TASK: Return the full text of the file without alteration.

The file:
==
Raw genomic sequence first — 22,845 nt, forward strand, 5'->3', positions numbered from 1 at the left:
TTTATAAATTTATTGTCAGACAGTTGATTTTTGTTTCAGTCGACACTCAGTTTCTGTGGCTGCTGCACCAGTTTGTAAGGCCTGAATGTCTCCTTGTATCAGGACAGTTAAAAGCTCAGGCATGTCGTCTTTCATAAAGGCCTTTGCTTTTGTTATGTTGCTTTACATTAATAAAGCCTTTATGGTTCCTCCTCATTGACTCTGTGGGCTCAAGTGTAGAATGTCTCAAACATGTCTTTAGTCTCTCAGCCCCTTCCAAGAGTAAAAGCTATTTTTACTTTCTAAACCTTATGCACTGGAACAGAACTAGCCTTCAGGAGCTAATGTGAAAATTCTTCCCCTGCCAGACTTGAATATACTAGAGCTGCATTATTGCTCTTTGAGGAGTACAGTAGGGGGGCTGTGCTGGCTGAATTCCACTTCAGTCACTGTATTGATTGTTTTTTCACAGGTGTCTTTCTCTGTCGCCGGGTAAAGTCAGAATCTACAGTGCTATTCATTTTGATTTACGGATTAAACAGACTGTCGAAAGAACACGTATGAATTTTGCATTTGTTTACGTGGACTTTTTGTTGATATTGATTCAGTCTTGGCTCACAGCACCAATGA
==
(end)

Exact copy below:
Raw genomic sequence first — 22,845 nt, forward strand, 5'->3', positions numbered from 1 at the left:
TTTATAAATTTATTGTCAGACAGTTGATTTTTGTTTCAGTCGACACTCAGTTTCTGTGGCTGCTGCACCAGTTTGTAAGGCCTGAATGTCTCCTTGTATCAGGACAGTTAAAAGCTCAGGCATGTCGTCTTTCATAAAGGCCTTTGCTTTTGTTATGTTGCTTTACATTAATAAAGCCTTTATGGTTCCTCCTCATTGACTCTGTGGGCTCAAGTGTAGAATGTCTCAAACATGTCTTTAGTCTCTCAGCCCCTTCCAAGAGTAAAAGCTATTTTTACTTTCTAAACCTTATGCACTGGAACAGAACTAGCCTTCAGGAGCTAATGTGAAAATTCTTCCCCTGCCAGACTTGAATATACTAGAGCTGCATTATTGCTCTTTGAGGAGTACAGTAGGGGGGCTGTGCTGGCTGAATTCCACTTCAGTCACTGTATTGATTGTTTTTTCACAGGTGTCTTTCTCTGTCGCCGGGTAAAGTCAGAATCTACAGTGCTATTCATTTTGATTTACGGATTAAACAGACTGTCGAAAGAACACGTATGAATTTTGCATTTGTTTACGTGGACTTTTTGTTGATATTGATTCAGTCTTGGCTCACAGCACCAATGA